i have been a competitive athlete for my entire life. playing team sports for so many years, i have learned what it takes to be a team sport athlete. in my opinion, these are the qualities of a fantastic team player:
– hard work
– knowing what it feels like to be on the bottom.
all of the above are probably typical qualities one might expect from a team athlete. they are the qualities that are often spewed out in job interviews by these athletes, because they are attractive to prospective employers. in fact, having team experience is an ideal asset to employers today. however, although all athletes will advertise these qualities, a handful of athletes (usually the most successful ones) often do not possess a few of them.
being on a team for so long has allowed me to experience every type of teammate there is. but, since i graduated to being on a varsity team for my university, i have been exposed to a new breed. i haven’t exactly come up for a name for them yet, but they have a precise definition of a person who, on paper, is an ideal team player that you would want to work with. however, they do not possess the qualities expected of a team player. these athletes are the naturally born stars. they woke up one day and decided they wanted to be a volleyball player, or a hockey player, etc. they have such natural born talent and discovered it at a such a young age. playing the sport came easy to them, and they were targeted as a prospect in their sport since they were very young. they start every game. they come into practice never worrying about their coach yelling at them or not being able to complete a drill. they define themselves as natural born leaders, yet they never take any initiative or even have a lack of commitment to their team because they know that no matter what, they will play. they have coaches praising them, putting them on pedestals. they are given all-star awards on a constant basis. they have an honest-to-god idea in their minds that everything they do is commendable. they also have the social skills of a goat.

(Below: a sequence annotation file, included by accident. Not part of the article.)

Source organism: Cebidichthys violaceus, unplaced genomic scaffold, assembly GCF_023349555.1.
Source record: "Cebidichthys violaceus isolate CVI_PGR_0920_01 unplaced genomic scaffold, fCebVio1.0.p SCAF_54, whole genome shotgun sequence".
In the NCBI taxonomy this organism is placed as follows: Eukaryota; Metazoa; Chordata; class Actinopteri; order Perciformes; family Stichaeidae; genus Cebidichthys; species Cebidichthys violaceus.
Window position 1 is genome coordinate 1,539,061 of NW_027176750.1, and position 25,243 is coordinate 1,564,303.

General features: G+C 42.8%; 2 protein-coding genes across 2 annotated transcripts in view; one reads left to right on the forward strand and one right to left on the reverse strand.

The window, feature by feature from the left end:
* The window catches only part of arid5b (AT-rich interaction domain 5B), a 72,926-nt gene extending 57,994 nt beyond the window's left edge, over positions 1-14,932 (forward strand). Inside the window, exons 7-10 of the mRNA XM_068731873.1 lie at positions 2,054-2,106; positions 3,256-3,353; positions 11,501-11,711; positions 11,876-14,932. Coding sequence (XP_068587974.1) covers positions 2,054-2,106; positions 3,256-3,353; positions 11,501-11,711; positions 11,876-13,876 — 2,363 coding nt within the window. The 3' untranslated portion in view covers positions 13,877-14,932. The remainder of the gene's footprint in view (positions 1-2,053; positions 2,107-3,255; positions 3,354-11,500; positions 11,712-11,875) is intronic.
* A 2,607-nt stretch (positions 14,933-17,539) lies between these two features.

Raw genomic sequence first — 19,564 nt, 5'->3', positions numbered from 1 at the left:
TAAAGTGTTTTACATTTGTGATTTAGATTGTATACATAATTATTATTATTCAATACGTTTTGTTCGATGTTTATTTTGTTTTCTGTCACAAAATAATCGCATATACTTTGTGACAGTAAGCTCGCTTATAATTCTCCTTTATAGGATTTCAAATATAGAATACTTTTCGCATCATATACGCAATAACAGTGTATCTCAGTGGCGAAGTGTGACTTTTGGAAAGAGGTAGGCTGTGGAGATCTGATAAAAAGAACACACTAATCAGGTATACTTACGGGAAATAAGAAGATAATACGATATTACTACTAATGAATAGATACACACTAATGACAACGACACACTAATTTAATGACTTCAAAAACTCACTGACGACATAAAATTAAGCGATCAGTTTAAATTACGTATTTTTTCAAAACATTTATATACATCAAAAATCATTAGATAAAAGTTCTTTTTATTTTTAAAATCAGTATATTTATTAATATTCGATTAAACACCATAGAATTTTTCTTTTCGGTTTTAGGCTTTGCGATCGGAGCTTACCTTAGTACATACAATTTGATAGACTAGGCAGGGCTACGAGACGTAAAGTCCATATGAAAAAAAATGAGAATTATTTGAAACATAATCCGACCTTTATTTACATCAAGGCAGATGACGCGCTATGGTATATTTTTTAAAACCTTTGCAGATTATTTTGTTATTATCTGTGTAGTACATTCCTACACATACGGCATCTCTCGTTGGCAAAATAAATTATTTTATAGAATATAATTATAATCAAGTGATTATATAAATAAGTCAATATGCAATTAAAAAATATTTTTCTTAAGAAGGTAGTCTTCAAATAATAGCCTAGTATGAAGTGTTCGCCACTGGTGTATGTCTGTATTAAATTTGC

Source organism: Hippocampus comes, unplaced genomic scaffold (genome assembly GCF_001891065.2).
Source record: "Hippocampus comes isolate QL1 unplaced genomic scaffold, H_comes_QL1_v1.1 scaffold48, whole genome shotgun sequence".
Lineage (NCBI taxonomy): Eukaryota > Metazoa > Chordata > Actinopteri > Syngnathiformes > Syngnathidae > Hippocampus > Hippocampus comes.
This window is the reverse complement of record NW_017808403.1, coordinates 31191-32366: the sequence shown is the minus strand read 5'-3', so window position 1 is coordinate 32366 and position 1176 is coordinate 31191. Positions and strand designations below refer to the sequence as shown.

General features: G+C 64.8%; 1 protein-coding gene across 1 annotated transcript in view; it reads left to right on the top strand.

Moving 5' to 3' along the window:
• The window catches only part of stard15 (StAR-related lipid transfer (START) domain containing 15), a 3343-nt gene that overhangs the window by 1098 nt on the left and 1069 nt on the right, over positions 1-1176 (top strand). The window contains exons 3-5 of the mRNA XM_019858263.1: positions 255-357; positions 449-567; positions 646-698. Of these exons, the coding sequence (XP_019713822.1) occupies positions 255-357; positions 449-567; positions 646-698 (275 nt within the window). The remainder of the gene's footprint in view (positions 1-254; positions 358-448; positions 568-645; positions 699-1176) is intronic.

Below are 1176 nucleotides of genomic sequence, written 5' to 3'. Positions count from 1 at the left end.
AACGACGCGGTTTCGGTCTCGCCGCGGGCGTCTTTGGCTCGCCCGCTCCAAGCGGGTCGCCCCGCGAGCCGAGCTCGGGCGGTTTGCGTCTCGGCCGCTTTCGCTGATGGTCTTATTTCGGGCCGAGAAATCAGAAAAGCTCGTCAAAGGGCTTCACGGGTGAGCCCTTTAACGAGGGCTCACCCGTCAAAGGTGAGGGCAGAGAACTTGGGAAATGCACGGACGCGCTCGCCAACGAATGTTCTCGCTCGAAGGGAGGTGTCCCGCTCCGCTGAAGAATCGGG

these athletes think they know the meaning of hard work, when in fact, they have never had to work a day in their lives. they often have the type of parents that saw this spark in their child’s eye…erm…arm, that screamed “university scholarship”. they ran with it from there. mommy and daddy took on multiple jobs to fork out money for expensive agents and private lessons, camps, and provincial teams. their life has always circled around themselves.
i don’t mean to generalize here, but this is just coming from experience. they have a prince/princess mentality, that they feel offended when they have to do more work than they feel they should. they crumble and complain when things get a little hard. it is almost impossible to be close friends with them and enjoy their company, because conversation is often filled with a) ignorant comments about others and b) useless details about themselves.
so, employers everywhere, be careful when a prospective employee tells you about their athletic past. you do not want the stars; you want the left bench.